One of the biggest mistakes you can make when it comes to advance registration is waiting until right before (or even worse, after!) your advance registration time to contact your advisor. Don’t risk having the classes you want fill up by not leaving sufficient time to (1) email your advisor, (2) plan a coherent schedule, and (3) get cleared to register.

When does Summer Session registration begin?

Do I need to be cleared by my advisor to register for summer classes?

No, but it is still probably a good idea to consult with your advisor about what classes you plan to take. You can do this at the same time that you communicate by with your advisor by email or phone about fall registration.

What are the PSY498 Seminar in Psychology topics?

The capstone requirement for psychology majors is PSY498 Seminar in Psychology. The topic of each seminar is different. The following descriptions can help you decide which one you would like to take.

FALL 2020

Section 01
Title: Political Psychology (3 credits)
Instructor:  Dr. Corwin Senko
Wednesdays, 3:30-6:20 PM

This seminar’s main goals are to learn advanced social psychology concepts through their application to politics, and to strengthen students’ understanding of current political issues. Accordingly, each week we will read and discuss scholarly articles and news reports, using them to analyze events of the 2020 US elections. We will examine five broad issues. First, liberal vs. conservative ideologies: how do people come to favor one ideology over the other, and how do these ideologies influence people’s views on leadership effectiveness, morality, and so forth? Second, political party membership: how does party membership affect voters’ personal identity, their policy attitudes, and outgroup treatment? Third, diversity: how do race and ethnicity affect policies, what is the best way to create diversity, and does affirmative action work well? Fourth, political campaigning: what qualities do voters prize in potential leaders, and what types of political advertisements work best? Fifth, the media’s role: how does it shape voter opinion, how do people process conflicting news from different media sources, and how do poll results influence public opinion?


Section 02
Title: Story in Psychology: Narrative Perspectives on Human Development (3 credits)
Instructor:  Dr. Tabitha Holmes
Tuesdays, 3:30-6:20 PM

This seminar explores how stories and story construction can be used to understand human development. We examine the historical and conceptual foundations of narrative psychology and compare this approach with more traditional models of human psychology. Topics include examination of how dominant cultural narratives influence individuals’ perceptions and experiences, autobiographical memory, narrative identity development, and narrative approaches to health and illness. We also consider recent advances in narrative research methodologies, particularly those that use qualitative techniques which focus upon interviews and other autobiographical sources of data.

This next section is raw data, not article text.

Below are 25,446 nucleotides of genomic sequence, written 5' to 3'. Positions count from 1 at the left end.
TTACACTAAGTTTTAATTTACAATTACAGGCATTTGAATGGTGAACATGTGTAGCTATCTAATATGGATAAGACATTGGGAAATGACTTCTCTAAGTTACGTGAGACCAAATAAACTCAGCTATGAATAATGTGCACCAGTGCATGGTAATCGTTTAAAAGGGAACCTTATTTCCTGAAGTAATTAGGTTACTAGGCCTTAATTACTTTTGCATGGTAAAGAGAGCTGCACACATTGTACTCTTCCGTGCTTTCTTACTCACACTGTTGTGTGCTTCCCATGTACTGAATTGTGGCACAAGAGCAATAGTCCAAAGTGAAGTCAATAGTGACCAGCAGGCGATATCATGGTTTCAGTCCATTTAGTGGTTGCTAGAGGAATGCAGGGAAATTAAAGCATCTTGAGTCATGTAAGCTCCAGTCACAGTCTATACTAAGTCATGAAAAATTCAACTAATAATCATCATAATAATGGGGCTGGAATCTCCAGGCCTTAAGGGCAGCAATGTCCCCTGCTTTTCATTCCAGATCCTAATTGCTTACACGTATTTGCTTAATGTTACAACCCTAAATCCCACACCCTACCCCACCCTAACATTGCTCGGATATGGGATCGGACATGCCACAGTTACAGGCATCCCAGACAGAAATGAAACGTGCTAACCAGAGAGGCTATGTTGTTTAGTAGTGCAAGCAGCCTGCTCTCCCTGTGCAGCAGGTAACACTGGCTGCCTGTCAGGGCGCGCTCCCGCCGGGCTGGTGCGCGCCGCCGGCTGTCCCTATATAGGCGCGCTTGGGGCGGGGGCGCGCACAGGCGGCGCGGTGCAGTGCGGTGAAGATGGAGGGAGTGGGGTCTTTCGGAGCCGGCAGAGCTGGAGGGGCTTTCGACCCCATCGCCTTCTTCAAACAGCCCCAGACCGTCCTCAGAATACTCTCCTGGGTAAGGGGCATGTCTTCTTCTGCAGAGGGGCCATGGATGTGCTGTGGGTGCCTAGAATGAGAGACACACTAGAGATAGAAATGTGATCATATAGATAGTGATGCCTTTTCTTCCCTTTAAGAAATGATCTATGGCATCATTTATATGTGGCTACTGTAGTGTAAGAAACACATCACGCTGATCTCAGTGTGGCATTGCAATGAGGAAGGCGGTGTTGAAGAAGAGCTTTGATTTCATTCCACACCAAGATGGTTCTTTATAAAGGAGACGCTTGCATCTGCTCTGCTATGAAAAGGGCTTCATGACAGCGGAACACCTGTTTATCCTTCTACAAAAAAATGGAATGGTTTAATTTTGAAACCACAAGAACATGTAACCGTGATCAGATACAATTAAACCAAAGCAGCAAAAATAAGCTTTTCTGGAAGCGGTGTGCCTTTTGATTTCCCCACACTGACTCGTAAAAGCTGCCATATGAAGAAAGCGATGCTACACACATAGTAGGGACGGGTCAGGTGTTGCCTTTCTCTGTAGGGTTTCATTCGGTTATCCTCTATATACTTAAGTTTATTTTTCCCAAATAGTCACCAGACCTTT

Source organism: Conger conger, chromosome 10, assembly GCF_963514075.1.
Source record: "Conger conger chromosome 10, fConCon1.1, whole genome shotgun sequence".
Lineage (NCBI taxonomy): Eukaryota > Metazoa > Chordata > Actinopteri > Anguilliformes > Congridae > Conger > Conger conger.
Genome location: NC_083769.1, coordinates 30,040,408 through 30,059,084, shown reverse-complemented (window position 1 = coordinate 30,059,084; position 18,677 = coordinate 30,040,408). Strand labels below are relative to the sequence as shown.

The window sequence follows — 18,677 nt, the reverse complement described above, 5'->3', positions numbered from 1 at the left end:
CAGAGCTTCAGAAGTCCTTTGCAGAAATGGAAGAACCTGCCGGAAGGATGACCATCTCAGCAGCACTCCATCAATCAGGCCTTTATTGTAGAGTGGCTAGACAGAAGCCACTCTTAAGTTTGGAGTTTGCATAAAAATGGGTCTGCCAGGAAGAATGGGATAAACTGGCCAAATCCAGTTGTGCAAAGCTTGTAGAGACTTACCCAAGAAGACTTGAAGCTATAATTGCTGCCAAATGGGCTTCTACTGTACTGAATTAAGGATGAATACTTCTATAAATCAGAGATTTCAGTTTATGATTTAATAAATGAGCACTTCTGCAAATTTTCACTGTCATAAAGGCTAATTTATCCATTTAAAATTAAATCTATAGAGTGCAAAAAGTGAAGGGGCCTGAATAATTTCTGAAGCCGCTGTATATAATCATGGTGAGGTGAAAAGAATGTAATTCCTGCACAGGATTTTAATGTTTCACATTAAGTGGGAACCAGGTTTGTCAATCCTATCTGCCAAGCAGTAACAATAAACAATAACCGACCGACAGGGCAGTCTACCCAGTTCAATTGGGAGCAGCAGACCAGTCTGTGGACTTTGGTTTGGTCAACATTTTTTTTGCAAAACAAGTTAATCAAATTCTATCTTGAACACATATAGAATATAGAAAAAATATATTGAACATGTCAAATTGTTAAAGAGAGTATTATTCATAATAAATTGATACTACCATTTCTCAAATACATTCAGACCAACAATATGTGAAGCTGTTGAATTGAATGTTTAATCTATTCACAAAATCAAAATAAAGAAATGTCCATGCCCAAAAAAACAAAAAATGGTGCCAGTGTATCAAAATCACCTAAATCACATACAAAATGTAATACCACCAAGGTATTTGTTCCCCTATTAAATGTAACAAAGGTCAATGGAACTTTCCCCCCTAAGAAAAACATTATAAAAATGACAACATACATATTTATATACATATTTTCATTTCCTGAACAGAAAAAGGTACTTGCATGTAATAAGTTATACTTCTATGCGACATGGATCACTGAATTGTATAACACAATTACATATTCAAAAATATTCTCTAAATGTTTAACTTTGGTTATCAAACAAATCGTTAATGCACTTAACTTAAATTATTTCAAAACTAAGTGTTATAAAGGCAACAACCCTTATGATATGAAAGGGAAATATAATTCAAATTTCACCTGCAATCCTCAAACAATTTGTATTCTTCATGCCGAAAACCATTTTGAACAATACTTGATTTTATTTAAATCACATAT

Section 03
Title: Moral Psychology (3 credits)
Instructor:  Dr. Matthew Wice
Mondays, 3:30-6:20 PM

Long the domain of philosophers, the study of morality has seen increasing interest from psychologists in recent years. This seminar provides an overview of the major theories, concepts, and debates within moral psychology, with an emphasis on thinking critically about these theories as well as their practical implications. Topics covered include moral development, cooperation, punishment, and the role of emotion in moral judgment.

Section 04
Title: TBA (3 credits)
Instructor:  TBA
Wednesdays, 2:00-4:50 PM

Description coming soon.

Section 05
Title:  TBA (3 credits)
Instructor:  Maurey Levitz
Times Tuesdays/Fridays, 9:30-10:45 AM

Psychology is the scientific study of human thought, behavior, and emotion, whereas film is an
example of a perceptual phenomena. Students explore the intersection of film and psychology;
this seminar will provide an exposure to different ways of interpreting film, primarily Freudian and
Auteur Theory. Students will identify concepts from psychology as represented and
misrepresented in film, including concepts of the therapist, client, and mental illness; as well as
different schools of psychology such as psychoanalytic, behaviorism, humanism, and social
learning, and multiple topics from social psychology.


Section 01
Title:  Cultural Psychology (3 credits)
Instructor:  Dr. Tabitha Holmes
Online, Summer Session 2